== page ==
Multipliers preserving series convergence

The Comparison Test shows that if {\sum a_n} is an absolutely convergent series, and {\{b_n\}} is a bounded sequence, then {\sum a_nb_n} converges absolutely. Indeed, {|a_nb_n|\le M|a_n|} where {M} is such that {|b_n|\le M} for all {n}.

With a bit more effort one can prove that this property of preserving absolute convergence is equivalent to being a bounded sequence. Indeed, if {\{b_n\}} is unbounded, then for every {k} there is {n_k} such that {|b_{n_k}|\ge 2^k}. We can ensure {n_k > n_{k-1}} since there are infinitely many candidates for {n_k}. Define {a_n=2^{-k}} if {n = n_k} for some {k}, and {a_n=0} otherwise. Then {\sum a_n} converges but {\sum a_nb_n} diverges because its terms do not approach zero.


What if we drop “absolutely”? Let’s say that a sequence {\{b_n\}} preserves convergence of series if for every convergent series {\sum a_n}, the series {\sum a_n b_n} also converges. Being bounded doesn’t imply this property: for example, {b_n=(-1)^n} does not preserve convergence of the series {\sum (-1)^n/n}.

Theorem. A sequence {\{b_n\}} preserves convergence of series if and only if it has bounded variation, meaning {\sum |b_n-b_{n+1}| } converges.

For brevity, let’s say that {\{b_n\}} is BV. Every bounded monotone sequence is BV because the sum {\sum |b_n-b_{n+1}| } telescopes. On the other hand, {(-1)^n} is not BV, and neither is {(-1)^n/n}. But {(-1)^n/n^p} is for {p>1}. The following lemma describes the structure of BV sequences.

Lemma 1. A sequence {\{b_n\}} is BV if and only if there are two increasing bounded sequences {\{c_n\}} and {\{d_n\}} such that {b_n=c_n-d_n} for all {n}.

Proof. If such {c_n,d_n} exist, then by the triangle inequality \displaystyle \sum_{n=1}^N |b_n-b_{n+1}| = \sum_{n=1}^N (|c_n-c_{n +1}| + |d_{n+1}-d_n|) = \sum_{n=1}^N (c_{n+1}-c_n) + \sum_{n=1}^N (d_{n+1}-d_n) and the latter sums telescope to {c_{N+1}-c_1 + d_{N+1}-d_1} which has a limit as {N\rightarrow\infty} since bounded monotone sequences converge.

Conversely, suppose {\{b_n\}} is BV. Let {c_n = \sum_{k=1}^{n-1}|b_k-b_{k+1}|}, understanding that {c_1=0}. By construction, the sequence {\{c_n\}} is increasing and bounded. Also let {d_n=c_n-b_n}; as a difference of bounded sequences, this is bounded too. Finally,

\displaystyle d_{n+1}-d_n = c_{n+1} -c_n + b_n - b_{n+1} = |b_n-b_{n+1}|+ b_n - b_{n+1} \ge 0

which shows that {\{d_n\}} is increasing.

To construct a suitable example where {\sum a_nb_n} diverges, we need another lemma.

Lemma 2. If a series of nonnegative terms {\sum A_n} diverges, then there is a sequence {c_n\rightarrow 0} such that the series {\sum c_n A_n} still diverges.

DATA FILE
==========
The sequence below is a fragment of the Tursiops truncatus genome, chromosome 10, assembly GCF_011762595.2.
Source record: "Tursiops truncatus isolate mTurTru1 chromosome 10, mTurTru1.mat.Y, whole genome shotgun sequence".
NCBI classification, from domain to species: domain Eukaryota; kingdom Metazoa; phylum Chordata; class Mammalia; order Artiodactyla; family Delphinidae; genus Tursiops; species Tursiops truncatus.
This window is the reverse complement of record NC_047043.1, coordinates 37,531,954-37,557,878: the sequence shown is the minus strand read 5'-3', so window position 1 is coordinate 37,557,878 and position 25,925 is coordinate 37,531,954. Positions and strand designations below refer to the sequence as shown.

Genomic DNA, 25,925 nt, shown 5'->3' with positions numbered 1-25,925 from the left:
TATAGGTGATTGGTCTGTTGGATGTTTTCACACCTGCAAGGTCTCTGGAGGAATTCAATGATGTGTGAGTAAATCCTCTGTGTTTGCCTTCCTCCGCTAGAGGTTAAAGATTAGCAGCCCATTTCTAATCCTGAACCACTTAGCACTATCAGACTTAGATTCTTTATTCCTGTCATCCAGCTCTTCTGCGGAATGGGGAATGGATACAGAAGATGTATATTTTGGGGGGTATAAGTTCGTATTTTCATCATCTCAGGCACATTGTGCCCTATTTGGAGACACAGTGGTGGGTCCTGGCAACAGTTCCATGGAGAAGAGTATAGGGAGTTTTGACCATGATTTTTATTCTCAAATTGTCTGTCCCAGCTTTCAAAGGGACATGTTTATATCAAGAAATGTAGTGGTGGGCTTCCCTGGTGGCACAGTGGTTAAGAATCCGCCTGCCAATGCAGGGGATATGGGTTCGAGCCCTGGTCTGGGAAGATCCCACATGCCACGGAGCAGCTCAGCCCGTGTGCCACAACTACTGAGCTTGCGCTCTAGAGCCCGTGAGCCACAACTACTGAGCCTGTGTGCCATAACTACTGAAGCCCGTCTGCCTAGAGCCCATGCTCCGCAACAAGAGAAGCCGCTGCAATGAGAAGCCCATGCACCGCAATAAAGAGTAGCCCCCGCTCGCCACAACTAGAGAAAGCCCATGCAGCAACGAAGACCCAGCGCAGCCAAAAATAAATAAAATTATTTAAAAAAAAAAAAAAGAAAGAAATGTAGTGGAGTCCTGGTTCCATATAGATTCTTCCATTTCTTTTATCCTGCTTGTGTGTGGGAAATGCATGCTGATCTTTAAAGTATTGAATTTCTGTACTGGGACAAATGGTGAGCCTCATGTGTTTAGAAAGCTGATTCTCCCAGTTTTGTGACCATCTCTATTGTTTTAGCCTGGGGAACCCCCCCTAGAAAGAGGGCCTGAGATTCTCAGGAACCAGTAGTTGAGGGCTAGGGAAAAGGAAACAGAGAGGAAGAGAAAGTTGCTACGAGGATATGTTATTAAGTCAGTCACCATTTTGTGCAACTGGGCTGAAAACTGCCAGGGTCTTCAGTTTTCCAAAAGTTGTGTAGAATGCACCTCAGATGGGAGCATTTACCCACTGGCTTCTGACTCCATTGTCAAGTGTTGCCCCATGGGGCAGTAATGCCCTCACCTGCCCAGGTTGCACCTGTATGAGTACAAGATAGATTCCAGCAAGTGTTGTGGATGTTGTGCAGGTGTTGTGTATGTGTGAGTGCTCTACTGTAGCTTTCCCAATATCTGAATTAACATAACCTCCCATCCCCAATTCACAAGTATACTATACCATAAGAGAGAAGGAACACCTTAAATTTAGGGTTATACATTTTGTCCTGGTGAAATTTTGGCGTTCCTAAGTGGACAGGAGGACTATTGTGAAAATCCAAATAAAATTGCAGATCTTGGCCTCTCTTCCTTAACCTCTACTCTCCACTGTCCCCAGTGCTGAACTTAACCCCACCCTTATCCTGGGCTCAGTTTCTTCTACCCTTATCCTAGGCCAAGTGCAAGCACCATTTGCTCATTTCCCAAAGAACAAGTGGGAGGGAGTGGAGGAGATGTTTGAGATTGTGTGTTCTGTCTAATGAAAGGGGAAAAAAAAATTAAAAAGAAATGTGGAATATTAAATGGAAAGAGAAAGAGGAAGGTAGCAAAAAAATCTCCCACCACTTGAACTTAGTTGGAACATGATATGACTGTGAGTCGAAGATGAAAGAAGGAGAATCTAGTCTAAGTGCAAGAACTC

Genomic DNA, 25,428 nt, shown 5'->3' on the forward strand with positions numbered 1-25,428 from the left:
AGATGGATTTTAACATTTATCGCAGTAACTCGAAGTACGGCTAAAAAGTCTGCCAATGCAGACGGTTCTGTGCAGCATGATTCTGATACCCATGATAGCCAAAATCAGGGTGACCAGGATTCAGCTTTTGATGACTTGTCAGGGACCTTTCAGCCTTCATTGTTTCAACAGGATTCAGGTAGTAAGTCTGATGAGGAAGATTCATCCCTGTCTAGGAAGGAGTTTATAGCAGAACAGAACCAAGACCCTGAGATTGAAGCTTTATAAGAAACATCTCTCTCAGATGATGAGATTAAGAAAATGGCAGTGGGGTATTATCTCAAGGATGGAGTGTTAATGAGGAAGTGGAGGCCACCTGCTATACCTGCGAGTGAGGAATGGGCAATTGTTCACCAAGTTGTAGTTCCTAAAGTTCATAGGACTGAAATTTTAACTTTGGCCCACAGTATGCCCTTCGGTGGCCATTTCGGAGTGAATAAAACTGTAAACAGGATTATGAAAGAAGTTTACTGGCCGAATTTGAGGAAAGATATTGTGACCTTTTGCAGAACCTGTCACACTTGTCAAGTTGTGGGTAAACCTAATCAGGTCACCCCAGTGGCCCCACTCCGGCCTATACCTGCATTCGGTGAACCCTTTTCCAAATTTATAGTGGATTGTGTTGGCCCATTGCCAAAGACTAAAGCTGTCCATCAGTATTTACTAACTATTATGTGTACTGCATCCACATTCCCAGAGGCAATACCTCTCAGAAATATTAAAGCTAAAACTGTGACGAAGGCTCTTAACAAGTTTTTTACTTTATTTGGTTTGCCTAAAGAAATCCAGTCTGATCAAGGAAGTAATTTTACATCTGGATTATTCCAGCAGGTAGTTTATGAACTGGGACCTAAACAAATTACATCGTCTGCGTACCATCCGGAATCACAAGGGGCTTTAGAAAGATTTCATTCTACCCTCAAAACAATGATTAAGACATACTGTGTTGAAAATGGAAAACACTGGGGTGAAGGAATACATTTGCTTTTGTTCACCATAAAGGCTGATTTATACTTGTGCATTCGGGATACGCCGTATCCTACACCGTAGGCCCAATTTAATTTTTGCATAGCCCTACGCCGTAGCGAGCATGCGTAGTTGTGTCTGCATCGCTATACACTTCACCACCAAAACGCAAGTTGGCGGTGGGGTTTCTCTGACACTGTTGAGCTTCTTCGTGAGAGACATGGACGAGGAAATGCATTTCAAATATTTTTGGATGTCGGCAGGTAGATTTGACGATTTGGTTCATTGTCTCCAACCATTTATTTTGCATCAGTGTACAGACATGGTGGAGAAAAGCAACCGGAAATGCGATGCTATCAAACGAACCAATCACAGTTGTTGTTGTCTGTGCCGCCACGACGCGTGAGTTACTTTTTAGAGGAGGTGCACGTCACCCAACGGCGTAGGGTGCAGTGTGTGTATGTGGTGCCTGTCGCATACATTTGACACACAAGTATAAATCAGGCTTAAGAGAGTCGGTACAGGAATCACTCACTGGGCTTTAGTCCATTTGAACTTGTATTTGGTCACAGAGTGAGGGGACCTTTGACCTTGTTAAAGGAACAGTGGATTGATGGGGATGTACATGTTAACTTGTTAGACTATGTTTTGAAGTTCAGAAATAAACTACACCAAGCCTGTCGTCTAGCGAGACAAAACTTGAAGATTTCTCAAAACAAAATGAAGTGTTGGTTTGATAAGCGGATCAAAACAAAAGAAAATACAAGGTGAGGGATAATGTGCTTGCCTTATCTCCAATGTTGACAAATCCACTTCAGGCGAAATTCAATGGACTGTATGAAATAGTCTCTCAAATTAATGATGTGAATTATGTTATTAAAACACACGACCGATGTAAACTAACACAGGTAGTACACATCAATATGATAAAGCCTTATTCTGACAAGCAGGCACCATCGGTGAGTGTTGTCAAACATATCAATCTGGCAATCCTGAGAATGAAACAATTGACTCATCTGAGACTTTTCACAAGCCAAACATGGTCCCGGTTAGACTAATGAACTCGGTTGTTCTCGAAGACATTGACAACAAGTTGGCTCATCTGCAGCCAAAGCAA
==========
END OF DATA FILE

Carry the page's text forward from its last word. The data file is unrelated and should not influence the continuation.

Proof. Let {s_n = A_1+\dots+A_n} (partial sums); then {A_n=s_n-s_{n-1}}. The sequence {\sqrt{s_n}} tends to infinity, but slower than {s_n} itself. Let {c_n=1/(\sqrt{s_n}+\sqrt{s_{n-1}})}, so that {c_nA_n = \sqrt{s_n}-\sqrt{s_{n-1}}}, and we are done: the partial sums of {\sum c_nA_n} telescope to {\sqrt{s_n}}.


Proof of the theorem, Sufficiency part. Suppose {\{b_n\}} is BV. Using Lemma 1, write {b_n=c_n-d_n}. Since {a_nb_n = a_nc_n - a_n d_n}, it suffices to prove that {\sum a_nc_n} and {\sum a_nd_n} converge. Consider the first one; the proof for the other is the same. Let {L=\lim c_n} and write {a_nc_n = La_n - a_n(L-c_n)}. Here {\sum La_n} converges as a constant multiple of {\sum a_n}. Also, {\sum a_n(L-c_n)} converges by the Dirichlet test: the partial sums of {\sum a_n} are bounded, and {L-c_n} decreases to zero.

Proof of the theorem, Necessity part. Suppose {\{b_n\}} is not BV. The goal is to find a convergent series {\sum a_n} such that {\sum a_nb_n} diverges. If {\{b_n\}} is not bounded, then we can proceed as in the case of absolute convergence, considered above. So let’s assume {\{b_n\}} is bounded.

Since {\sum_{n=1}^\infty |b_n-b_{n+1}|} diverges, by Lemma 2 there exists {\{c_n\} } such that {c_n\rightarrow 0} and {\sum_{n=1}^\infty c_n|b_n-b_{n+1}|} diverges. Let {d_n} be such that {d_n(b_n-b_{n+1}) = c_n|b_n-b_{n+1}|}; that is, {d_n} differs from {c_n} only by sign. In particular, {d_n\rightarrow 0}. Summation by parts yields

\displaystyle { \sum_{n=1}^N d_n(b_n-b_{n+1}) = \sum_{n=2}^N (d_{n}-d_{n-1})b_n + d_1b_1-d_Nb_{N+1} }

As {N\rightarrow\infty}, the left hand side of does not have a limit since {\sum d_n(b_n-b_{n+1})} diverges. On the other hand, {d_1b_1-d_Nb_{N+1}\rightarrow d_1b_1} since {d_N\rightarrow 0} while {b_{N+1}} stays bounded. Therefore, {\lim_{N\rightarrow\infty} \sum_{n=2}^N (d_{n}-d_{n-1})b_n} does not exist.

Let {a_n= d_n-d_{n-1}}. The series {\sum a_n} converges (by telescoping, since {\lim_{n\rightarrow\infty} d_n} exists) but {\sum a_nb_n} diverges, as shown above.


In terms of functional analysis the preservation of absolute convergence is essentially the statement that {(\ell_1)^* = \ell_\infty}. Notably, the {\ell_\infty} norm of {\{b_n\}}, i.e., {\sup |b_n|}, is the number that controls by how much {\sum |a_nb_n|} can exceed {\sum |a_n|}.

I don’t have a similar quantitative statement for the case of convergence. The BV space has a natural norm too, {\sum |b_n-b_{n-1}|} (interpreting {b_0} as {0}), but it’s not obvious how to relate this norm to the values of the sums {\sum a_n} and {\sum a_nb_n}.

1 thought on “Multipliers preserving series convergence”

  1. Discrete BV has come up in a few Banach algebra papers from the 1960s/70s, I think, as it is an example of an l1 convolution algebra associated to a certain semigroup.

    I’m not sure if this addresses your final remarks, but I think BV is the dual of c, the space of convergent sequences, provided that we define the pairing by mapping a convergent sequence (x_1, x_2, x_3, ...) to (x_1, x_2-x_1, x_3-x_2, ... ) so that the paring is given by

    x_1b_1 + \sum_{j=2}^\infty (x_j-x_{j-1})b_j = \sum_{j=1}^\infty x_j (b_j - b_{j+1})

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